|author||David Sterba <firstname.lastname@example.org>||2017-04-20 18:50:02 +0200|
|committer||David Sterba <email@example.com>||2017-04-20 18:50:02 +0200|
btrfs-progs: docs: update formatting and wording for btrfs(5)
- emphasize features in the list - minor whitespace fixes Signed-off-by: David Sterba <firstname.lastname@example.org>
Diffstat (limited to 'Documentation')
1 files changed, 19 insertions, 17 deletions
diff --git a/Documentation/btrfs-man5.asciidoc b/Documentation/btrfs-man5.asciidoc
index 0bc97dc5..88a386ed 100644
@@ -452,35 +452,36 @@ means the feature can be enabled.
List of features (see also `mkfs.btrfs`(8) section 'FILESYSTEM FEATURES'):
-the filesystem uses 'nodesize' bigger than the page size
+the filesystem uses 'nodesize' for metadata blocks, this can be bigger than the
the 'lzo' compression has been used on the filesystem, either as a mount option
or via *btrfs filesystem defrag*.
the default subvolume has been set on the filesystem
increased hardlink limit per file in a directory to 65536, older kernels
supported a varying number of hardlinks depending on the sum of all file name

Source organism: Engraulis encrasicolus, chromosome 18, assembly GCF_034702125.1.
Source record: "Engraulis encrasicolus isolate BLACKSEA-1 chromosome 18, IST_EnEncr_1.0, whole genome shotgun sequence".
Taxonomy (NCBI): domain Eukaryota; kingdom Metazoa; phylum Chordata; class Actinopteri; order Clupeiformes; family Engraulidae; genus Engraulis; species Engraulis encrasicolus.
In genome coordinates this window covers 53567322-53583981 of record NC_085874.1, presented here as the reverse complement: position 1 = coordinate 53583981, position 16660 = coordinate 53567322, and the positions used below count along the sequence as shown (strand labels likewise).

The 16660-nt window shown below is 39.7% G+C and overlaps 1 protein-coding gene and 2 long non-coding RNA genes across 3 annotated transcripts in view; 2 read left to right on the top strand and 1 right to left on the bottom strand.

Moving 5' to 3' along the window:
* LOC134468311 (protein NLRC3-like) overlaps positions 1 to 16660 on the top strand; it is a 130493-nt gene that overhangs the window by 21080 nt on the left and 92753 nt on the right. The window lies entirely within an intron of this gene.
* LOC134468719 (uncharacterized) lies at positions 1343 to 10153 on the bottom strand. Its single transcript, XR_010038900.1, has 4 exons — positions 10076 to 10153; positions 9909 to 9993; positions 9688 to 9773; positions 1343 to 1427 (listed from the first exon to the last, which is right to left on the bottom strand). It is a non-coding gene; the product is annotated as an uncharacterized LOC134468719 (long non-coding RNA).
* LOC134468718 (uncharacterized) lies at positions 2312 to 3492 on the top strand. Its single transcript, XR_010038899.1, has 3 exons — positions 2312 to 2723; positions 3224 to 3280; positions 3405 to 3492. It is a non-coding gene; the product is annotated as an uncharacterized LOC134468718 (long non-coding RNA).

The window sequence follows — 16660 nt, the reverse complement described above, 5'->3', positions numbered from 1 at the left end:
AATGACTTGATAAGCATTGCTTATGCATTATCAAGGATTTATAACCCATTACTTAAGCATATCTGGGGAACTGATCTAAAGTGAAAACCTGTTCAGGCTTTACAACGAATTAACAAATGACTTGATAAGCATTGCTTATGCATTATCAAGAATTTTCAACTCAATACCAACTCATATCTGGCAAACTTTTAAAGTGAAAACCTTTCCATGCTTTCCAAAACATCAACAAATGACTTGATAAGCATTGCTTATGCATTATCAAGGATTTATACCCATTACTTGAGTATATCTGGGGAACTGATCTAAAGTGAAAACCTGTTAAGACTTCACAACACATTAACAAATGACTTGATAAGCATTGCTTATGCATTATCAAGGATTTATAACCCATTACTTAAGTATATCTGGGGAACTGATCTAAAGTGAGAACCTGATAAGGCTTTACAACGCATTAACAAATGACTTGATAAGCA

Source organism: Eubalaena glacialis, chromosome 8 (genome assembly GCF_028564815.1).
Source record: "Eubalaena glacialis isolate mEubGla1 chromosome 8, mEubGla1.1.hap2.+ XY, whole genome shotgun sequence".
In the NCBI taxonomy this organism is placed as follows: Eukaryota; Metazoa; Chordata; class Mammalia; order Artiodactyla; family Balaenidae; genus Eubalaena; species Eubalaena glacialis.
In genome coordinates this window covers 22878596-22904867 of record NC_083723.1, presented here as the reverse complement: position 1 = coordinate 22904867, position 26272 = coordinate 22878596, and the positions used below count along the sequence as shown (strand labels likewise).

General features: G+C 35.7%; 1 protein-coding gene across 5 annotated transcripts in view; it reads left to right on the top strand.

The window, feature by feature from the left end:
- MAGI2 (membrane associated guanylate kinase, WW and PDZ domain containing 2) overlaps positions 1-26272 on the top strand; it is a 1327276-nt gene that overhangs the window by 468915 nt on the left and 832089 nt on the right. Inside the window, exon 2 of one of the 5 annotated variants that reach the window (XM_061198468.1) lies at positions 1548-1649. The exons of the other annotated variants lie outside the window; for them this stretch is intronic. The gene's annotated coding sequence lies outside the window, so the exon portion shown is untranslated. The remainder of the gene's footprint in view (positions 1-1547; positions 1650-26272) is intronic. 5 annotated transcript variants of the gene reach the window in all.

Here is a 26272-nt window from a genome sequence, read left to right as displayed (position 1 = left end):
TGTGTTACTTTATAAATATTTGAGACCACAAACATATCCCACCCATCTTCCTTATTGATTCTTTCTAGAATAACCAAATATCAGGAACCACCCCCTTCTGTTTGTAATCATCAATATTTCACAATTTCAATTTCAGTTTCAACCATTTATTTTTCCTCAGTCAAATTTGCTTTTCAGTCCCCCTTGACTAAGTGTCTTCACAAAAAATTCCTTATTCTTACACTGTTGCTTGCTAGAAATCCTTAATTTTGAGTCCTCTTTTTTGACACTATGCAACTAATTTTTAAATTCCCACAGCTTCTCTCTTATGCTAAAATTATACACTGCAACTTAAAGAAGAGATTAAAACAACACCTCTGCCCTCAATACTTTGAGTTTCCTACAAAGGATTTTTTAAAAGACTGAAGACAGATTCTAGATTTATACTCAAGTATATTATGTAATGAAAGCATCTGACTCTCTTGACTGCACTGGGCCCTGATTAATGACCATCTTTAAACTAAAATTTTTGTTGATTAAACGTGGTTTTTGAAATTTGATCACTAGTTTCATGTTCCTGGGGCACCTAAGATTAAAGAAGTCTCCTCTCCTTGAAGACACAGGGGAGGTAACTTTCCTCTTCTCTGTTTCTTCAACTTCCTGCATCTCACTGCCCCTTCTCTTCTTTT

sizes that can be stored into one metadata block
-the last major disk format change, improved backreferences
+the last major disk format change, improved backreferences, now default
mixed data and metadata block groups, ie. the data and metadata are not
@@ -492,17 +493,18 @@ and vice versa)
on the other hand, the final layout is quite unpredictable and possibly highly
fragmented, which means worse performance
improved representation of file extents where holes are not explicitly
stored as an extent, saves a few percent of metadata if sparse files are used
the filesystem contains or contained a raid56 profile of block groups
reduced-size metadata for extent references, saves a few percent of metadata
@@ -578,16 +580,16 @@ filesystem module:
for a given filesystem
* get the supported features (can be also found under '/sys/fs/btrfs/features')
-The device is usually created by ..., but can be created manually:
+The device is usually created by a system device node manager (eg. udev), but
+can be created manually:
# mknod --mode=600 c 10 234 /dev/btrfs-control
-The device is not strictly required but the device scanning will not work and a
-workaround would need to be used to mount a multi-device filesystem. The mount
-option 'device' can trigger the device scanning during mount.
+The control device is not strictly required but the device scanning will not
+work and a workaround would need to be used to mount a multi-device filesystem.
+The mount option 'device' can trigger the device scanning during mount.